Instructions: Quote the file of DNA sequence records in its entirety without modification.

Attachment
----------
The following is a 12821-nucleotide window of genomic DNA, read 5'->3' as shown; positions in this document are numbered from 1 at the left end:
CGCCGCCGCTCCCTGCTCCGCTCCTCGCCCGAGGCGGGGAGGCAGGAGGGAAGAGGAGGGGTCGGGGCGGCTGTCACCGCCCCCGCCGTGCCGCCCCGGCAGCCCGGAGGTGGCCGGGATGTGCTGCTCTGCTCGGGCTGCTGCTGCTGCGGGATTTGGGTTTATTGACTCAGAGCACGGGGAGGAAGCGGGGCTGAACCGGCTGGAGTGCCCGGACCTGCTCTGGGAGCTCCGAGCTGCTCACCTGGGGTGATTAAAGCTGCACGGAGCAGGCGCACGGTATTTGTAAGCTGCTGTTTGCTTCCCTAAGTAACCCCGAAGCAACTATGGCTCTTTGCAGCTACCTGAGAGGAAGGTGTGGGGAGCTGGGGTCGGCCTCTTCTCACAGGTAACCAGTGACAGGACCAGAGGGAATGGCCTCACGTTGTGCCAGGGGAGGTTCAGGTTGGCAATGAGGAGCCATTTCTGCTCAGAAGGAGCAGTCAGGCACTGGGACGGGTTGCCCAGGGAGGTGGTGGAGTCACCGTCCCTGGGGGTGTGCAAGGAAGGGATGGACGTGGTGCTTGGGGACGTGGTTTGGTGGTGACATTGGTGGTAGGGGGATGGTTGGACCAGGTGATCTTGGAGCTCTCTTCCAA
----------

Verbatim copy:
The following is a 12821-nucleotide window of genomic DNA, read 5'->3' as shown; positions in this document are numbered from 1 at the left end:
CGCCGCCGCTCCCTGCTCCGCTCCTCGCCCGAGGCGGGGAGGCAGGAGGGAAGAGGAGGGGTCGGGGCGGCTGTCACCGCCCCCGCCGTGCCGCCCCGGCAGCCCGGAGGTGGCCGGGATGTGCTGCTCTGCTCGGGCTGCTGCTGCTGCGGGATTTGGGTTTATTGACTCAGAGCACGGGGAGGAAGCGGGGCTGAACCGGCTGGAGTGCCCGGACCTGCTCTGGGAGCTCCGAGCTGCTCACCTGGGGTGATTAAAGCTGCACGGAGCAGGCGCACGGTATTTGTAAGCTGCTGTTTGCTTCCCTAAGTAACCCCGAAGCAACTATGGCTCTTTGCAGCTACCTGAGAGGAAGGTGTGGGGAGCTGGGGTCGGCCTCTTCTCACAGGTAACCAGTGACAGGACCAGAGGGAATGGCCTCACGTTGTGCCAGGGGAGGTTCAGGTTGGCAATGAGGAGCCATTTCTGCTCAGAAGGAGCAGTCAGGCACTGGGACGGGTTGCCCAGGGAGGTGGTGGAGTCACCGTCCCTGGGGGTGTGCAAGGAAGGGATGGACGTGGTGCTTGGGGACGTGGTTTGGTGGTGACATTGGTGGTAGGGGGATGGTTGGACCAGGTGATCTTGGAGCTCTCTTCCAA